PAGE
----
The development of blended finance in Australia appears to have been a relatively scattergun process so far essentially responding to budget circumstances and the China behemoth. And the Development Finance Review even formalises this by declaring that it will continue to “enable learning by doing”.
This is advanced as an argument against a separate DFI because “continued expansion through existing mechanisms would leverage already successful approaches and avoid significant establishment costs of new mechanisms.”
But in a rather novel further justification for this seemingly ad hoc approach, the Review argues that learning by doing so far has created such a mixture of sovereign and non-sovereign lending or investment measures that it is now hard to unscramble the eggs in the pudding. With somewhat circular logic, it says a DFI is difficult because there is no international precedent for a stand-alone development institution that includes the sovereign and non-sovereign lending, export financing and development activities that DFAT’s baby BRI regime now encompasses.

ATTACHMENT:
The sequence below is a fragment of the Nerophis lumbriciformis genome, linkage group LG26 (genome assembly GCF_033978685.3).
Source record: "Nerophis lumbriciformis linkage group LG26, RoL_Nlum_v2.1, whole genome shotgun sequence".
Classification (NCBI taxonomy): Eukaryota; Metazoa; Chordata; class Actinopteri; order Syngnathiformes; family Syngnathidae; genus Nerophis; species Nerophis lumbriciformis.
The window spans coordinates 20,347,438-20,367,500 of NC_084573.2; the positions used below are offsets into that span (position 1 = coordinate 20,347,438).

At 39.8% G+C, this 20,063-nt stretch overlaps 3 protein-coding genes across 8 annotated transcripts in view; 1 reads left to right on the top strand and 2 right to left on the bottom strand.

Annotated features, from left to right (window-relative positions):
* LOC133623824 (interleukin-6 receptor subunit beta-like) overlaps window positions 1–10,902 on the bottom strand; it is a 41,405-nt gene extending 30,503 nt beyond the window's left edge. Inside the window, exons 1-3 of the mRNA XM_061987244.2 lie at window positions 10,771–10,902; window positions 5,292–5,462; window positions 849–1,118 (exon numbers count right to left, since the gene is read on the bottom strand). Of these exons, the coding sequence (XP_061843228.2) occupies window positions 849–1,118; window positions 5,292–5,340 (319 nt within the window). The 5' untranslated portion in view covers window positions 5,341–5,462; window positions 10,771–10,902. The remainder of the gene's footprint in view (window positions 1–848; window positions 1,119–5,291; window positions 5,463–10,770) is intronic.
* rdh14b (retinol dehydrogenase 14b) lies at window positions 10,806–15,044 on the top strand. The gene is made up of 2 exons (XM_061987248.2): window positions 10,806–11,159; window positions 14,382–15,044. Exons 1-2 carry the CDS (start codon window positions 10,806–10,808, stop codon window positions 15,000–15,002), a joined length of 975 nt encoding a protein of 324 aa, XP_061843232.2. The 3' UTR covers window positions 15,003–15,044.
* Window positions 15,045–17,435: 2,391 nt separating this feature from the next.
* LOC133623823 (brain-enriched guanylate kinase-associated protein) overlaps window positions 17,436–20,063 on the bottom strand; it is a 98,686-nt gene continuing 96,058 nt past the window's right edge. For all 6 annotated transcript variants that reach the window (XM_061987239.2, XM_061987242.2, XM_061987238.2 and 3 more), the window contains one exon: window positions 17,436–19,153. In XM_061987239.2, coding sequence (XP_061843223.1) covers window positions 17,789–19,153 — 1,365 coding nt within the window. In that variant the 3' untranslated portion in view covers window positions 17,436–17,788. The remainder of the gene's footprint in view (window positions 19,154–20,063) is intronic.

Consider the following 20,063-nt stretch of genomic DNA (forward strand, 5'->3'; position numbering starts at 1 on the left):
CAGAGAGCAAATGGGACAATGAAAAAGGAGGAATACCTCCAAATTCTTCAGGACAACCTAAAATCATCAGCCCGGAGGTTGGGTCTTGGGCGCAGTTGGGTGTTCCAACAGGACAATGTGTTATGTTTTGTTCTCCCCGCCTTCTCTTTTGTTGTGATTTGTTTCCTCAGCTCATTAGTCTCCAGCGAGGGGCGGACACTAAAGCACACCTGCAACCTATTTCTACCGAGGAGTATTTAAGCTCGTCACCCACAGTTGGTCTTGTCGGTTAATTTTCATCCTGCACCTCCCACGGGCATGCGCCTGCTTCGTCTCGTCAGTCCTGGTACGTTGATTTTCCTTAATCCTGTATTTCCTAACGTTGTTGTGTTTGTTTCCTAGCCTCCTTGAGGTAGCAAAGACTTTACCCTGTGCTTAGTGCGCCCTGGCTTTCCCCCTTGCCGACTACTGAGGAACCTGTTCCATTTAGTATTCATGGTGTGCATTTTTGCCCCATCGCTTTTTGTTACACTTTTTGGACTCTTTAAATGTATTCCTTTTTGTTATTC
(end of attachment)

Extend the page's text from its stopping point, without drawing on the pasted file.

There is also an apparent discordance between the Development Finance Review report and the new overall aid policy document on the role of economic growth, which was once a basic measure of aid success.
The report strongly advocates the use of blended finance because it is a proven catalyser of inclusive economic growth “for reducing poverty and improving quality of life in developing countries.”
However, this newly enhanced policy tool only ranks ninth in the policy document’s overall priorities for making Australia the aid “partner of choice for our region”, after things such as respectful partnerships and First Nations perspectives. And the term “economic growth” itself only features three times in the 52-page document.